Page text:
If you have a loved one living in a Baldwin House Senior Living apartment, they have access to many planned holiday activities that help keep them entertained and engaged. What your loved one really wants this holiday season is a visit or phone call from a family member. We have ways to help combat senior loneliness at the holidays because we know that holidays can seem more lonely for a senior.

Whether you have a loved one living in Baldwin House Senior Living if your aging loved one is living alone or if there is a neighbor who is alone the holidays may be difficult for them. Seniors, especially those whose loved ones have passed have fond memories of holidays past, but those are also mixed with a yearning for days gone by and for visits from friends and loved ones.

Many seniors, during the holidays, experience grief and loss, may feel disconnected and depressed and if there are physical changes that don’t allow them the mobility they once have, frustration sets in. Challenges that limit your loved ones’ ability to be involved in or contribute as fully to holiday traditions can lead to a feeling of loss of independence and of not being needed.

Ways to Combat Senior Loneliness During the Holidays

The CDC has linked many long-term health problems to social isolation and loneliness. Those include:

  1. Stroke
  2. Cognitive decline
  3. Early mortality
  4. Heart disease
  5. And others

Another heart-wrenching statistic that faces our seniors is that “almost one-third of seniors 65 or older live alone.” (from a US Census Bureau study). We urge you to take time, during the holidays and throughout the year, to consider the older adults in your life and if you suspect they are dealing with isolation and loneliness, we have tips to help brighten their day, their week and their holidays.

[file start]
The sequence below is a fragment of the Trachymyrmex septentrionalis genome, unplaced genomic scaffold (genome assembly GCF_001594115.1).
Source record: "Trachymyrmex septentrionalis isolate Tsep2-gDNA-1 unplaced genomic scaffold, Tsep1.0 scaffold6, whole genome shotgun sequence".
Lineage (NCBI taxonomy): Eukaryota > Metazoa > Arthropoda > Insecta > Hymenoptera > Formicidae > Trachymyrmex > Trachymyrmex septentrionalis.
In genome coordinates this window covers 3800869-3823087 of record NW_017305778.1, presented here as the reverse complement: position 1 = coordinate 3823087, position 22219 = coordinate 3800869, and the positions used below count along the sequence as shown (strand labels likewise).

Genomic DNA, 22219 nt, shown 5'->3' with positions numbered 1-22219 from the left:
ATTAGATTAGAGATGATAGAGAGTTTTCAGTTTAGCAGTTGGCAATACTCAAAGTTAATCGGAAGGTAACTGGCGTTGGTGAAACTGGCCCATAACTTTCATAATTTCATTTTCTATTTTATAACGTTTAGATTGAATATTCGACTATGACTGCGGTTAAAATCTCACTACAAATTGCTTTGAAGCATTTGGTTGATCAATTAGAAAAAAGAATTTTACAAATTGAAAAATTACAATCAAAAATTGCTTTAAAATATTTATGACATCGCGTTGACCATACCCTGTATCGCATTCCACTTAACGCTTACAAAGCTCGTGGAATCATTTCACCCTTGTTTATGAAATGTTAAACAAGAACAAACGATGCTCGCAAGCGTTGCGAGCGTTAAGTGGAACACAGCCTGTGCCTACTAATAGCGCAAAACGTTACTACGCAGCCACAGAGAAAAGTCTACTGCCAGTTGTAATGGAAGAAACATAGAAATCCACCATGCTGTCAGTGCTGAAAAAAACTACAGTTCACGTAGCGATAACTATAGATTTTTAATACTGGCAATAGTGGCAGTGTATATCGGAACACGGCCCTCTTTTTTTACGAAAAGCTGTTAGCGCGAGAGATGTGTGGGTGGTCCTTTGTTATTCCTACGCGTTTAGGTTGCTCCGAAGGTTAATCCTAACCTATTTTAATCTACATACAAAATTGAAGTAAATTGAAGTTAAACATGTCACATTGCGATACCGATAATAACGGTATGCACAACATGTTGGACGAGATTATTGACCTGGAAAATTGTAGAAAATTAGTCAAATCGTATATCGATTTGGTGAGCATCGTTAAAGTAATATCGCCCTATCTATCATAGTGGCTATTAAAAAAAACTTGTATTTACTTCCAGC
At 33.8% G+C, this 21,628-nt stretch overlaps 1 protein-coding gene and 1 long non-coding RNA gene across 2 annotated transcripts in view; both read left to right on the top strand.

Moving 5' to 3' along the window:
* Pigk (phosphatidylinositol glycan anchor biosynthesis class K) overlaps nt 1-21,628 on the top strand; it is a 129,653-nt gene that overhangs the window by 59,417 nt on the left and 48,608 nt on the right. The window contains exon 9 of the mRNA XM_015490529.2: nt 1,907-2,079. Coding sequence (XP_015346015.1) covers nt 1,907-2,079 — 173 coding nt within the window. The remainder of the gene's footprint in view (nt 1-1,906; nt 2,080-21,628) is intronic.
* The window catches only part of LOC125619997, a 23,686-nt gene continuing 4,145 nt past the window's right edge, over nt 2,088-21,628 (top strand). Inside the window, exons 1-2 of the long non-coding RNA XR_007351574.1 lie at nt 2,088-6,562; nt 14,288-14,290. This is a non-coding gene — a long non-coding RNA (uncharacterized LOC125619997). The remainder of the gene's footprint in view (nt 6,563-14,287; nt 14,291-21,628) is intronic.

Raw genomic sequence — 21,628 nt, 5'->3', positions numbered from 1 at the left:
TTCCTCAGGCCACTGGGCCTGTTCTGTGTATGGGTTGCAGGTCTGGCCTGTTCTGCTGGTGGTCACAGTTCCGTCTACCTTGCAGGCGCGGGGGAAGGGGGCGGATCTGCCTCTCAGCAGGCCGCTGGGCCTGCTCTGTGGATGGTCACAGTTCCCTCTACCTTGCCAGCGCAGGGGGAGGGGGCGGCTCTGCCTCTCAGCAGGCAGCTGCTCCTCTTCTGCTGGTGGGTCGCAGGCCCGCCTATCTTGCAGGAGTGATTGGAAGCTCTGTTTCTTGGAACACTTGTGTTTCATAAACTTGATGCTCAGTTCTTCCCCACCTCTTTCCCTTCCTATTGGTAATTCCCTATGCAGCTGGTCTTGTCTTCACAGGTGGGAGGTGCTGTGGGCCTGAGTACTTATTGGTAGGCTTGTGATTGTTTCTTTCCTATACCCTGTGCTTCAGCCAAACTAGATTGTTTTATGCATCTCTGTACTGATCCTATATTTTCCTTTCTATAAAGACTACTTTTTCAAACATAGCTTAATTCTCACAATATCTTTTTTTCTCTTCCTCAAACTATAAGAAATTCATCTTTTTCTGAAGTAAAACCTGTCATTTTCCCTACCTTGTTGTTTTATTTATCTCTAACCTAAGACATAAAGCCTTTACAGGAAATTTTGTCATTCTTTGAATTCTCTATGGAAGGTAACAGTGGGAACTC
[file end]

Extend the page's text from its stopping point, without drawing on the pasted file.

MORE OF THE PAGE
You don’t have to even do much. A simple phone call or a quick visit and food or treat delivery will go a long way in helping your loved one feel connected.

Here are some tips from Baldwin House Senior Living on how you can help reduce loneliness for the older adults in your life.

  1. Just listen. Sometimes all your loved one wants to do is have someone to listen. This is especially true if they live alone. Yes, you may have heard the same family story a dozen times, but listen with an open heart and respond so they know you’re really paying attention – that means a lot.
  2. Ask what they might like. Offering emotional support could include helping them participate in a family holiday tradition, write and send holiday cards, go to church, decorate a tree or bake cookies.
  3. Take the initiative. Your aging loved one may not want to “feel like a burden” and if you ask, “how can I help?” they might say they are “all right” and that you “don’t have to bother.” Please do “bother.” You know what your loved one cherishes and misses, give that to them. It could be a simple as cleaning the house, delivering a Friday night fish fry, going for a Sunday drive. Don’t wait for them to ask for help or for an outing because they probably won’t.
  4. Make them feel like they matter and are important. Loneliness at the holidays grows deeper for many older adults especially if they feel isolated from you and your family. Remind them how important they are to you and to all the family holiday traditions and get them as involved as they want to be or physically can be.
  5. Reach out to other family members and ask them to send your aging loved one holiday cards and letters. There is nothing that makes someone feel more connected than receiving mail because it lets the recipient know the sender was thinking of them enough to take the time to send them a card.
  6. Carry on family traditions. If mom or dad loved fruitcakes, make sure you have one. If there was always a brightly decorated tree and tinsel and lights hung around the house, decorate their apartment at Baldwin House Senior Living. Traditions show your aging loved ones that you care and that you appreciated the time they put into making holidays sparkle when you were younger.

“Adopt” a senior from a local senior care facility. Call the facility and ask if there is a senior who has no family and no visitors and ask if you could “adopt” them for the holidays and send them a Christmas card or a few small, low-cost gifts or holiday decorations to brighten their day. These small acts of kindness can also be extended to anyone in your neighborhood who may live alone. Holidays are typically fraught with loneliness and if you can take a few small steps to make the holidays brighter, imagine how much brighter your holiday will feel!